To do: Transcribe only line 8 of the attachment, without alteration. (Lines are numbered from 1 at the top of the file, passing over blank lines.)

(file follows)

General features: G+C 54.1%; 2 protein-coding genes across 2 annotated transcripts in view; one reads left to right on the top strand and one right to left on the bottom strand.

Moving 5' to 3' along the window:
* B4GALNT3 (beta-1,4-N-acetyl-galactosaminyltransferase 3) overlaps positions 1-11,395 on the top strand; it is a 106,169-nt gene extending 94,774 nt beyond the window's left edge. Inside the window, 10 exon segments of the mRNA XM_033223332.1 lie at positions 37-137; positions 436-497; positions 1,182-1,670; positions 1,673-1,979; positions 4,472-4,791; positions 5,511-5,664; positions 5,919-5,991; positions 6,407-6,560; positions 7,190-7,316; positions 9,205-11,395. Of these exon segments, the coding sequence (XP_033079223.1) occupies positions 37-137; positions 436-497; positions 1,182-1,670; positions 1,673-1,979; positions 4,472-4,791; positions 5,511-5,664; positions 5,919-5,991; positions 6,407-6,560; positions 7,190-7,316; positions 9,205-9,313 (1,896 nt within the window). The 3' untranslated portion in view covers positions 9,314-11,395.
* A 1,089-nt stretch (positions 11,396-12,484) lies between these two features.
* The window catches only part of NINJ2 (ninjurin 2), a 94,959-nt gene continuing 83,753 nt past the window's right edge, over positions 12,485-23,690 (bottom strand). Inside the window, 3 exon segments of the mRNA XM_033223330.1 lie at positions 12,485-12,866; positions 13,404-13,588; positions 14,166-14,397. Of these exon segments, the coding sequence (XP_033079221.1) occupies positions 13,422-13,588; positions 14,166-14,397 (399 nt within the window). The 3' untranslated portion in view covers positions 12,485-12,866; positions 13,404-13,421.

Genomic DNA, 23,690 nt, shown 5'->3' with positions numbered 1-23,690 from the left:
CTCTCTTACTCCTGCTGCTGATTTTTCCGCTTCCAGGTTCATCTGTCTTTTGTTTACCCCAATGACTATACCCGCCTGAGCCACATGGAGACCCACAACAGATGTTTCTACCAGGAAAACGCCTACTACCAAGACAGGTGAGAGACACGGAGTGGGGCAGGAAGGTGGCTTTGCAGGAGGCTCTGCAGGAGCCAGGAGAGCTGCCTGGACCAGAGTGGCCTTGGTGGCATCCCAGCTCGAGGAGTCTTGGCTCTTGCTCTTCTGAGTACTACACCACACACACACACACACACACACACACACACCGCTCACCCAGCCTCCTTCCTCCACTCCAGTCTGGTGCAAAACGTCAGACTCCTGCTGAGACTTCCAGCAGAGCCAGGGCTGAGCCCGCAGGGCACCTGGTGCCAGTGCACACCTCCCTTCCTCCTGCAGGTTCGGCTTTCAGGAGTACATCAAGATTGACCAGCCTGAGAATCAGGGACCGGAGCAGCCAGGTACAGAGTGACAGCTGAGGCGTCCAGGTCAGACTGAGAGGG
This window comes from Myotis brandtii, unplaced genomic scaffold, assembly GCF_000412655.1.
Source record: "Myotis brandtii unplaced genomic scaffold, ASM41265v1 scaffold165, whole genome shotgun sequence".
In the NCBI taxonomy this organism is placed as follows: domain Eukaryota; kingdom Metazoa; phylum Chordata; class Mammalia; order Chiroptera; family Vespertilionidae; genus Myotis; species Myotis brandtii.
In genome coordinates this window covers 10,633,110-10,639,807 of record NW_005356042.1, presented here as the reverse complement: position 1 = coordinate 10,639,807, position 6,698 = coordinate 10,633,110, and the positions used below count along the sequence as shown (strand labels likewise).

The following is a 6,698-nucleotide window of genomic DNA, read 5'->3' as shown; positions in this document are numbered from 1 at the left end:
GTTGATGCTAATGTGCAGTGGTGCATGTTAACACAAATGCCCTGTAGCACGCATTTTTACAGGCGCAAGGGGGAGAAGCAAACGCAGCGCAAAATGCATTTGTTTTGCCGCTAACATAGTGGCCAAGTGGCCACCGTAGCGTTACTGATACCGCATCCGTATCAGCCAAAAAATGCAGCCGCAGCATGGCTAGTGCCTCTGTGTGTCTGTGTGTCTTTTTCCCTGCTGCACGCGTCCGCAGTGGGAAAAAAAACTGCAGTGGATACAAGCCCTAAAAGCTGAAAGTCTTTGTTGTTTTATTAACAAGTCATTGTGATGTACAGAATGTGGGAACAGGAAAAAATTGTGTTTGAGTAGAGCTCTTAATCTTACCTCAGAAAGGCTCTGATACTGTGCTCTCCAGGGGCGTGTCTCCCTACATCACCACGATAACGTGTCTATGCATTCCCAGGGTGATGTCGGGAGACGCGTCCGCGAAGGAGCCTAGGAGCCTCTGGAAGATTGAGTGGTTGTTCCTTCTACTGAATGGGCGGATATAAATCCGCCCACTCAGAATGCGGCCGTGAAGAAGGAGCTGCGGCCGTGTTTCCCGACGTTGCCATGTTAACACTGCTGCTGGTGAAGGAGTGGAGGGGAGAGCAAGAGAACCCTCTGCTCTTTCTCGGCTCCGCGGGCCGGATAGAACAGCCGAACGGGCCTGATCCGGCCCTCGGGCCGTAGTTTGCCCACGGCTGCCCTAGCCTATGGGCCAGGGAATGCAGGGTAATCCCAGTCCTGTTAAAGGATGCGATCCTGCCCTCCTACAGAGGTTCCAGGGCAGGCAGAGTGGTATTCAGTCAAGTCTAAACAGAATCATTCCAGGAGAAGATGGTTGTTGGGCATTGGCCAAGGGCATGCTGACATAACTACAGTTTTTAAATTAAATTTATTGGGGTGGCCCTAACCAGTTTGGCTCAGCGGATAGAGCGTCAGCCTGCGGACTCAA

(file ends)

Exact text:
This window comes from Myotis brandtii, unplaced genomic scaffold, assembly GCF_000412655.1.